SAN ANGELO, Texas — Independence day weekend is coming up fast and with it comes summer fun including hitting the trails. Texas State Parks has shared six tips on how to stay safe while also having fun.
Why is this important? Last year, 43 state parks reported 102 heat-related illnesses in humans and pets. Since January 1, 54 heat-related incidents have already been reported, compared to 34 reported by this time last year. This becomes exceedingly important as this year’s temperatures have been consistently climbing into the triple digits.
Tip number 1 is to hydrate it is important to drink at least 16 ounces of water for every hour in the heat in order to prevent dehydration, do not forget to keep your four-legged family well watered too!
Tip number 2 is to Block the rays. Be sure to bring along plenty of sunscreen and reapply every couple of hours especially after swimming or sweating.
Tip number 3 is to dress smart. It is recommended to wear light, loose-fitting clothes a hat, correct shoes, sunscreen, and wet bandanas to keep you cool while in the sun. For pets, protect paws against blistering by hitting the trails during cooler times of the day when the ground isn’t hot or by putting booties on pets to help shield paws from the hot ground. Touch the pavement or ground with the back of your hand. If you cannot hold it there for five seconds, the surface is too hot for your dog’s paws.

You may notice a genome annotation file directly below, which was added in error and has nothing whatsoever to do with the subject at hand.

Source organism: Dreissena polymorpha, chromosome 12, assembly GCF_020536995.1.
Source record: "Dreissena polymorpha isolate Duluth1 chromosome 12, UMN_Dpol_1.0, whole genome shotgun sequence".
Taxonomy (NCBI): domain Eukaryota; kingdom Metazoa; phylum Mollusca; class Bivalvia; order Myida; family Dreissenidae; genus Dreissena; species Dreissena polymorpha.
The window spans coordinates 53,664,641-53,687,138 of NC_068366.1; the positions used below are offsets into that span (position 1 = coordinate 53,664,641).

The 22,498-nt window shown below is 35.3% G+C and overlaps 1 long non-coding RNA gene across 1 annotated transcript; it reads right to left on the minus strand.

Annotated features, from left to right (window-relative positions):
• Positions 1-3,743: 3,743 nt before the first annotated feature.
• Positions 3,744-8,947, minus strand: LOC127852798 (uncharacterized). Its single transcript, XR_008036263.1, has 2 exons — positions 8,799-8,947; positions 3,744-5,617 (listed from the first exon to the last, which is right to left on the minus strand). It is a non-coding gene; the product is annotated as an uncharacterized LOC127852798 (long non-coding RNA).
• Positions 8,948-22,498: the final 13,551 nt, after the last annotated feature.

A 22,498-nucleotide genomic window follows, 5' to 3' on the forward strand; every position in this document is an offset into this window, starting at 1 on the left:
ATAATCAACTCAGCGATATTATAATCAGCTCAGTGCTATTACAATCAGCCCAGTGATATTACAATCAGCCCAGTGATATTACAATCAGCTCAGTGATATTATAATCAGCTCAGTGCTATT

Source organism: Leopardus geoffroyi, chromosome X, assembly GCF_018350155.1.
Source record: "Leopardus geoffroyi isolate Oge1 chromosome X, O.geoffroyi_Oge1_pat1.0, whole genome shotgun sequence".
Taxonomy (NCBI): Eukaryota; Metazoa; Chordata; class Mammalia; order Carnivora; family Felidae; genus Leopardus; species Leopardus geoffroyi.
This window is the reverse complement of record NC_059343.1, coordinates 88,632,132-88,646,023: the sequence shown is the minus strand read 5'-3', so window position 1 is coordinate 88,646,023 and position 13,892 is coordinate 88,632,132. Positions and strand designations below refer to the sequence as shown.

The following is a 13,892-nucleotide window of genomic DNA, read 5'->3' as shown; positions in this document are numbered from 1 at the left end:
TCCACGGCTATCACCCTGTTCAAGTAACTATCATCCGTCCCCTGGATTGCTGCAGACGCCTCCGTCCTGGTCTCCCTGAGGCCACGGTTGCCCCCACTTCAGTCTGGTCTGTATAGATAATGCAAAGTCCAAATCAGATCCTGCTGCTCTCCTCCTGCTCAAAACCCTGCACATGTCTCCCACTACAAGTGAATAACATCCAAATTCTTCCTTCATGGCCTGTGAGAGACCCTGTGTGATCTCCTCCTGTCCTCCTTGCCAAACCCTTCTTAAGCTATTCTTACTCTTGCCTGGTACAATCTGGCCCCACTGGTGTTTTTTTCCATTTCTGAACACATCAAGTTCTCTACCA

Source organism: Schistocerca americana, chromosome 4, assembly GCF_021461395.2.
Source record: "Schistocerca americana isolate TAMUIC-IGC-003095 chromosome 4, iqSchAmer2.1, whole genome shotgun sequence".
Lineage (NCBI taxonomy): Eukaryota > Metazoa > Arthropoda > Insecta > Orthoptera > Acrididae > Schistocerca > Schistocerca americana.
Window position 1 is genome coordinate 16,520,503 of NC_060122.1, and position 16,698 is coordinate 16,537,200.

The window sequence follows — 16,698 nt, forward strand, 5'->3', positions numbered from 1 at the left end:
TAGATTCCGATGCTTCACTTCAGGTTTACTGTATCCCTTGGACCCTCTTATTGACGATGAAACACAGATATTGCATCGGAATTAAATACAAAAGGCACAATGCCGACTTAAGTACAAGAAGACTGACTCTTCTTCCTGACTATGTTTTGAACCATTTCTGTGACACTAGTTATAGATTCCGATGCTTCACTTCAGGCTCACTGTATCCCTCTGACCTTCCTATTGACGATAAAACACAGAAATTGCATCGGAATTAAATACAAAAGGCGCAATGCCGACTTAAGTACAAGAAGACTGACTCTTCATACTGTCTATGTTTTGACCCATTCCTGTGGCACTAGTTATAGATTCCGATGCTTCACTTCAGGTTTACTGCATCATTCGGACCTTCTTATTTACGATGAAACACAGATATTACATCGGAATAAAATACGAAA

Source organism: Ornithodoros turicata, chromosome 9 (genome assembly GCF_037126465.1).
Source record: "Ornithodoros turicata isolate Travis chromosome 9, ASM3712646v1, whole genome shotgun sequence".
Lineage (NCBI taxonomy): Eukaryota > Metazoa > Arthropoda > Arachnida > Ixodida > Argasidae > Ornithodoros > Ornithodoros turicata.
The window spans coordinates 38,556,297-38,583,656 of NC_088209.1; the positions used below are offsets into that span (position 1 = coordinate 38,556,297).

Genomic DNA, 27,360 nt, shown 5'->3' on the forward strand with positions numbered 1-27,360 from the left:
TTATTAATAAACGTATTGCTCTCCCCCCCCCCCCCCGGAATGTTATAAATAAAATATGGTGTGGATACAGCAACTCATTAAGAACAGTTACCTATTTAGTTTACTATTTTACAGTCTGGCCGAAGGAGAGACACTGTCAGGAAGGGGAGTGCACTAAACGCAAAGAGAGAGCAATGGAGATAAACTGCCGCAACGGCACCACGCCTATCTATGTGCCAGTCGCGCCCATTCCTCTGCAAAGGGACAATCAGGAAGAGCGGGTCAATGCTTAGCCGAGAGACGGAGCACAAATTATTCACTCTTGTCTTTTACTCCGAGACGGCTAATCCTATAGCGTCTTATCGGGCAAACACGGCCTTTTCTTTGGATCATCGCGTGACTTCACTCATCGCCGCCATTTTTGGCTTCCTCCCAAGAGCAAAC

Tip number 4 is to Stay Salty. Food helps us to maintain our energy and replace the salt lost from sweating. Recommendations include jerky, granola, trail mix, and tuna, to nourish your body while on the trails.
Tip number 5 is to maintain a Buddy System. Two brains are better than one in a serious situation and It’s beneficial to have someone with you in hot conditions so you can look after each other on the trail. With high temperatures hitting Texas, heat-related illnesses are common, and having a friend around to help recognize the early symptoms can save you from getting sick.
The final tip is to plan ahead. Study the map and have it with you, avoid relying on your phone for maps since service may be unavailable in back-country areas. Average hikers move at 2 miles per hour, so allow yourself plenty of time to avoid hiking in the heat of the day. Make sure to rest in a cool or shaded area to recover from the heat if necessary. It is also a good idea to let someone know your plan before you hit the trails and what time you should be back. That way, if you become lost, people know where to look.
Dogs are as susceptible to heat as their humans are, so it is good practice to ensure that you bring enough water and snacks for four-legged hiking buddies to last the entirety of the trip. Also, be mindful of ground temperatures before hitting the trails. Since dogs aren’t wearing shoes, they can be prone to injury.
If you are looking for more tips on how to safe visit the TPWD website.